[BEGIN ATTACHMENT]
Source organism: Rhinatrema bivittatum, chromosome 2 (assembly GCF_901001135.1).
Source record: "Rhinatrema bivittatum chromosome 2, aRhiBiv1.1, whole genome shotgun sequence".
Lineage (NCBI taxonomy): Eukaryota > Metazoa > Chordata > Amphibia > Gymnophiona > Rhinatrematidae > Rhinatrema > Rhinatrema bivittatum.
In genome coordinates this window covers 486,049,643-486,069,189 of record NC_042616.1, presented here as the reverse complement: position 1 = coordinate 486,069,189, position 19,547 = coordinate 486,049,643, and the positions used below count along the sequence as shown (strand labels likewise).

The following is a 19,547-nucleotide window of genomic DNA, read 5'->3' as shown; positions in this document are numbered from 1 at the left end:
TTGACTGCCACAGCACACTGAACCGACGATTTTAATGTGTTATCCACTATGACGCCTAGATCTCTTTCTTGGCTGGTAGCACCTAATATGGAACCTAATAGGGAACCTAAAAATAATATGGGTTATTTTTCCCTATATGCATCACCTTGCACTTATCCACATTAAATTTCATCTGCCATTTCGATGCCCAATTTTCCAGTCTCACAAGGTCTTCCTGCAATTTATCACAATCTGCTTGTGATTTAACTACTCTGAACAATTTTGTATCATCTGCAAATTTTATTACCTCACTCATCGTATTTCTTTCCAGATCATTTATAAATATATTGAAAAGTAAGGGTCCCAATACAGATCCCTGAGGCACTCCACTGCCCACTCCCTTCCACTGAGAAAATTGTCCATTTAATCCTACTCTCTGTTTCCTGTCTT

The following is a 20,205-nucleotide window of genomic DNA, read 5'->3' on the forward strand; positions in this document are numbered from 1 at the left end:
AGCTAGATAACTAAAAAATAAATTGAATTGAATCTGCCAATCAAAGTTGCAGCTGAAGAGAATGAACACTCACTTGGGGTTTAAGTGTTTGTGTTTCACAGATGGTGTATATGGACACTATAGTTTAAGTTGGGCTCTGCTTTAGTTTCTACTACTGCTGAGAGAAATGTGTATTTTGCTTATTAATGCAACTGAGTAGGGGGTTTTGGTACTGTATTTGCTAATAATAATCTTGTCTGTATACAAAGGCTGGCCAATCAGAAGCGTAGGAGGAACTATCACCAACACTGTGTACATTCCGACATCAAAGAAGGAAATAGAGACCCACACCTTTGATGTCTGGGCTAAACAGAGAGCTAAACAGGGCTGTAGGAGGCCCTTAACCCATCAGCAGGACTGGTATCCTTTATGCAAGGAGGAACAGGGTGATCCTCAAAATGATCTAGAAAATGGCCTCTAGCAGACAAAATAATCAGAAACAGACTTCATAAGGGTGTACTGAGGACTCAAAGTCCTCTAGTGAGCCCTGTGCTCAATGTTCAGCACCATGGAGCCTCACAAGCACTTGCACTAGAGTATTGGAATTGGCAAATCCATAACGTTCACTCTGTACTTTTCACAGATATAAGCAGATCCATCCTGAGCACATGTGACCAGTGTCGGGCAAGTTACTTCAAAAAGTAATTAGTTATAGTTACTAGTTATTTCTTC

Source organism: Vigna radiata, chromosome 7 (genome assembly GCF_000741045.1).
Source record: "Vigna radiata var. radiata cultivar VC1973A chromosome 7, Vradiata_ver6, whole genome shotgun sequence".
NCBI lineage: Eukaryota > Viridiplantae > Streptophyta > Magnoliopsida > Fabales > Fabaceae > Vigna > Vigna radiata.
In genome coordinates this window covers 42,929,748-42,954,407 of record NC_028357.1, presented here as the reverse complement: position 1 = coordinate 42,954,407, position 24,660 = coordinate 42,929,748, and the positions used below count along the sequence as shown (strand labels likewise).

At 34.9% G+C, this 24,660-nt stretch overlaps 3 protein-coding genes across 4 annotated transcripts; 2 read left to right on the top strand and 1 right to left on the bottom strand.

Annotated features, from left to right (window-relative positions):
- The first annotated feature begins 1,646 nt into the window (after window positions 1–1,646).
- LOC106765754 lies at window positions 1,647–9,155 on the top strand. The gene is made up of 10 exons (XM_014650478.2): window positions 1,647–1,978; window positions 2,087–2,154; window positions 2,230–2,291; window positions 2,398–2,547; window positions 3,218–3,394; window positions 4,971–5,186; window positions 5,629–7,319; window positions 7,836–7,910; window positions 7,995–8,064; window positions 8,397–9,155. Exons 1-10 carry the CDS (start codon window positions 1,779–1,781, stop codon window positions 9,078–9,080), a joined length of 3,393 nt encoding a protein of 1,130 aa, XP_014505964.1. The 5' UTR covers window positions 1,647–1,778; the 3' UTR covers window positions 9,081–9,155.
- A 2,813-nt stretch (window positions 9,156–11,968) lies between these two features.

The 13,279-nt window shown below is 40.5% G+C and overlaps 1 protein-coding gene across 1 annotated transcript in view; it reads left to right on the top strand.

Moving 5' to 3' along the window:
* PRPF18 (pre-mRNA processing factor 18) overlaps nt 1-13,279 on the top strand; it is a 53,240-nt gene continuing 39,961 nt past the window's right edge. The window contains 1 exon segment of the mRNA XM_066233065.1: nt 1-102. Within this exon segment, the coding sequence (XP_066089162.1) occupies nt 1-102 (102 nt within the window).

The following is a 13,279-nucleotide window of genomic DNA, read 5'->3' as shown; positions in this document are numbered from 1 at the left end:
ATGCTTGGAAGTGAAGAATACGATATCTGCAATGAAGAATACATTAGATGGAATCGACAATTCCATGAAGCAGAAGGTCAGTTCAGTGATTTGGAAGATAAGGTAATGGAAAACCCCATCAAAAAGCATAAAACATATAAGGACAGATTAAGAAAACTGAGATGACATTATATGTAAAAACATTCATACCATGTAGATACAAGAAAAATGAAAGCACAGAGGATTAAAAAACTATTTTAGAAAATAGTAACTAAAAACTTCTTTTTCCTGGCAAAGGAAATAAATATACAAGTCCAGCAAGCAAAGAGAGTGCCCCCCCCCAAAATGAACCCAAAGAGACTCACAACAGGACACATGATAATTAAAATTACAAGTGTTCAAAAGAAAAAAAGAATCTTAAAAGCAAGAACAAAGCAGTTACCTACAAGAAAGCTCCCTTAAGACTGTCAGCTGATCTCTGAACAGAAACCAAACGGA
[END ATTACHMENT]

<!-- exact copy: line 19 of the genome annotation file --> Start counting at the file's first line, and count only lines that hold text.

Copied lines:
Moving 5' to 3' along the window: